“My son relapsed from Fentanyl – we got him into detox – now what medication is the best option?”

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This Member is Weighing the Pros & Cons of Different Medications for Opioid Addiction

with Lynne Macaluso, CASAC, Reviewer; and Louise Stillman, Editor

Our member seeks guidance about medication for Opioid Use Disorder for their son. He’s tried Suboxone and Methadone and is looking for an alternative. He has concerns about sleep and anxiety and our member is wondering which medications may best suit his needs.

This question originally appeared on the Allies in Recovery Member Discussion Blog, where experts respond to members’ real-life questions and concerns.

“My 30 yr old son relapsed from using of fentanyl seven days ago (his 3rd relapse) we got him into detox the same day, he was on a methadone taper and was released four days later. Post detox he has tried Suboxone in the past and does not want to use that again. We have discussed Vivitrol, a shot that would last 30 days. Our understanding is that Vivitrol will block his brain receptors so that he won’t get high but will not help him with sleep and anxiety/depression. We are meeting today with a doctor to review the pro & cons (knowing he must be off the methadone for at least 10 days). He starts outpatient therapy in 2 days and that will consist of four 3-hr sessions for 2/3 weeks. My son wants to try Wellbutrin as he feels that will help with the sleep, anxiety, depression. Any thoughts on the approach and what else we can do to assist him? Thank you”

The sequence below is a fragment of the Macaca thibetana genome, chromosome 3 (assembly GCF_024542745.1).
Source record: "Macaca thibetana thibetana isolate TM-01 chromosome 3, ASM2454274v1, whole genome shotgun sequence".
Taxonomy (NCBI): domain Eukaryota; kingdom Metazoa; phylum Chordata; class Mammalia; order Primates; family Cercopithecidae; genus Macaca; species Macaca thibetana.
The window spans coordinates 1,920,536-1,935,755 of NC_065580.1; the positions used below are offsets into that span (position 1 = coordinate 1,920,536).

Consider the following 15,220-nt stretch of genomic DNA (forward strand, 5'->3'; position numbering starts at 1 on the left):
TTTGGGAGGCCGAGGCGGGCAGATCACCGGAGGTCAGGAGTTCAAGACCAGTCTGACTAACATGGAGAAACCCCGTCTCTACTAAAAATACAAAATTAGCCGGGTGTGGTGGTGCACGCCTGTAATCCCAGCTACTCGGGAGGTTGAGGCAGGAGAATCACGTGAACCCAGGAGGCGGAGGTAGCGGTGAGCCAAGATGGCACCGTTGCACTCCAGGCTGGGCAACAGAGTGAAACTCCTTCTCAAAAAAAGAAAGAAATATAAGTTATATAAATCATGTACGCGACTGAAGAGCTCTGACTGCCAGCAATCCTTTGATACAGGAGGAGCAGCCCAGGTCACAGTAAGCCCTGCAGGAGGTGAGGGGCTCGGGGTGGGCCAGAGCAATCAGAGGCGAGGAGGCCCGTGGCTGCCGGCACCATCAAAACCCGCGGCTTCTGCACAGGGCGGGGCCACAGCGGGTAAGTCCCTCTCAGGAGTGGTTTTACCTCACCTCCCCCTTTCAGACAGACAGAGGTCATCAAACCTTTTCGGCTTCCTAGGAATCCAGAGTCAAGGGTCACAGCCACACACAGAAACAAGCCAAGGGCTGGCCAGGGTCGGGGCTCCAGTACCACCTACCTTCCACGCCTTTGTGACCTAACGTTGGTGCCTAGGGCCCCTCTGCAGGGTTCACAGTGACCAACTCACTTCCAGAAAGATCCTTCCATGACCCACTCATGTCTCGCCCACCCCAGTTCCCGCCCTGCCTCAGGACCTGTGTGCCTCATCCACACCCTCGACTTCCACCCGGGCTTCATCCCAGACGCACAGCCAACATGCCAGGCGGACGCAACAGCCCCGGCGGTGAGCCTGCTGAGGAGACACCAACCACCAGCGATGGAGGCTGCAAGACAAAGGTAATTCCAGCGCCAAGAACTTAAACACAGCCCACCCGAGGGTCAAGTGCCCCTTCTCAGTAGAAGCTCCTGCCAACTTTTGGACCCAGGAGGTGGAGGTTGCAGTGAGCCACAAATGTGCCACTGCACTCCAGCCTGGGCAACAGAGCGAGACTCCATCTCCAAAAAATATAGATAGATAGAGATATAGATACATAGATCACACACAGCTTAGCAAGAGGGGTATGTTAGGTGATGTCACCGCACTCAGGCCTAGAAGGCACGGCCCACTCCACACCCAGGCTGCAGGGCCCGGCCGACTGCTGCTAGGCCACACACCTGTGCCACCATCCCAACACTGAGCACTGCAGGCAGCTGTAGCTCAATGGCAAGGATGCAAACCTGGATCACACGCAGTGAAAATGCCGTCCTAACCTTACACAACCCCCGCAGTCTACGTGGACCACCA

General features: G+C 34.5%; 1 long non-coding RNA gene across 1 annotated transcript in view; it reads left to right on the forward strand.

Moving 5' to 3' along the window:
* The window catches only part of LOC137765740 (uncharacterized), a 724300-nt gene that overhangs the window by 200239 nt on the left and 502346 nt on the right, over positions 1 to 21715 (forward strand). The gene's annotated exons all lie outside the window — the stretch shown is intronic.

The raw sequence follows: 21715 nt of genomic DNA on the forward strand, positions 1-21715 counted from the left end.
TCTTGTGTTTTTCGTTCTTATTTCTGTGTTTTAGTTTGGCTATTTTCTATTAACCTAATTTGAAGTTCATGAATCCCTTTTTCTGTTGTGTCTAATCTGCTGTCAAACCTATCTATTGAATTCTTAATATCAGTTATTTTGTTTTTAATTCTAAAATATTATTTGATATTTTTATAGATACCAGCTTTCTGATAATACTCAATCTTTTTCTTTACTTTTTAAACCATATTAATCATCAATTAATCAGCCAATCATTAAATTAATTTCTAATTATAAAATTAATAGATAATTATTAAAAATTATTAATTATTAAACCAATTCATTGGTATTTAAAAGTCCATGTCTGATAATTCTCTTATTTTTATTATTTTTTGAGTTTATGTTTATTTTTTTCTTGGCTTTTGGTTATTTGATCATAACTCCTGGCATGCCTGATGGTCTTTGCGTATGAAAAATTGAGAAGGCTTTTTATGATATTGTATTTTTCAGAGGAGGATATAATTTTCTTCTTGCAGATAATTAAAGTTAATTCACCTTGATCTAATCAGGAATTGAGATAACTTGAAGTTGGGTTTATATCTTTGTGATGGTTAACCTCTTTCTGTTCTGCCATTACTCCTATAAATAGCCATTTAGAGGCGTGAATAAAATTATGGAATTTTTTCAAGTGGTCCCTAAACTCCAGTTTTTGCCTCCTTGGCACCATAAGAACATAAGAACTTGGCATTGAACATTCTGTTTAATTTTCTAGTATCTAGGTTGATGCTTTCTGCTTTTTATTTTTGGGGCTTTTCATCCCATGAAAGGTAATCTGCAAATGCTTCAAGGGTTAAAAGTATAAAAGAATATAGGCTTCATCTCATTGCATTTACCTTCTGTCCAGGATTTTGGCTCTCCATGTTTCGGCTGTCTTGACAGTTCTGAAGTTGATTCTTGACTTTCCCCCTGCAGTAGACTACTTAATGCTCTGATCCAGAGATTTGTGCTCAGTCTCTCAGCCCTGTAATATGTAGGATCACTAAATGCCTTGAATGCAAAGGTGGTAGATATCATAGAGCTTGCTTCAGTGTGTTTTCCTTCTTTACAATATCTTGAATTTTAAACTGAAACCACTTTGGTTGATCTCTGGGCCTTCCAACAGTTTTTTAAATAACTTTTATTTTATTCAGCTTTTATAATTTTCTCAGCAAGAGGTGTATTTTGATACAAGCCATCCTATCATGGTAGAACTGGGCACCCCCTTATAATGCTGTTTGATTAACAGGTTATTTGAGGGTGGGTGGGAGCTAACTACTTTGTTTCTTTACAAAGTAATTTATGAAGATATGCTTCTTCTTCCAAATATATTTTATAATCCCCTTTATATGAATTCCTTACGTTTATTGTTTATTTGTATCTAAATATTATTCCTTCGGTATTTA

Your son’s relapses on fentanyl are very worrisome because fentanyl is extremely potent and widespread in much of the street heroin traffic. Other drugs such as cocaine and cannabis are also found to be laced with fentanyl. I am glad your son is willing to look at Medication for Opioid Use Disorder (MOUD). There are three drugs available that help with opioid addiction: Methadone, Suboxone/Subutex/Sublocade (Buprenorphine), and Naltrexone (Vivitrol is the name of its monthly shot).

Medication reduces potential injuries associated with opioid addiction. It does so in 4 ways: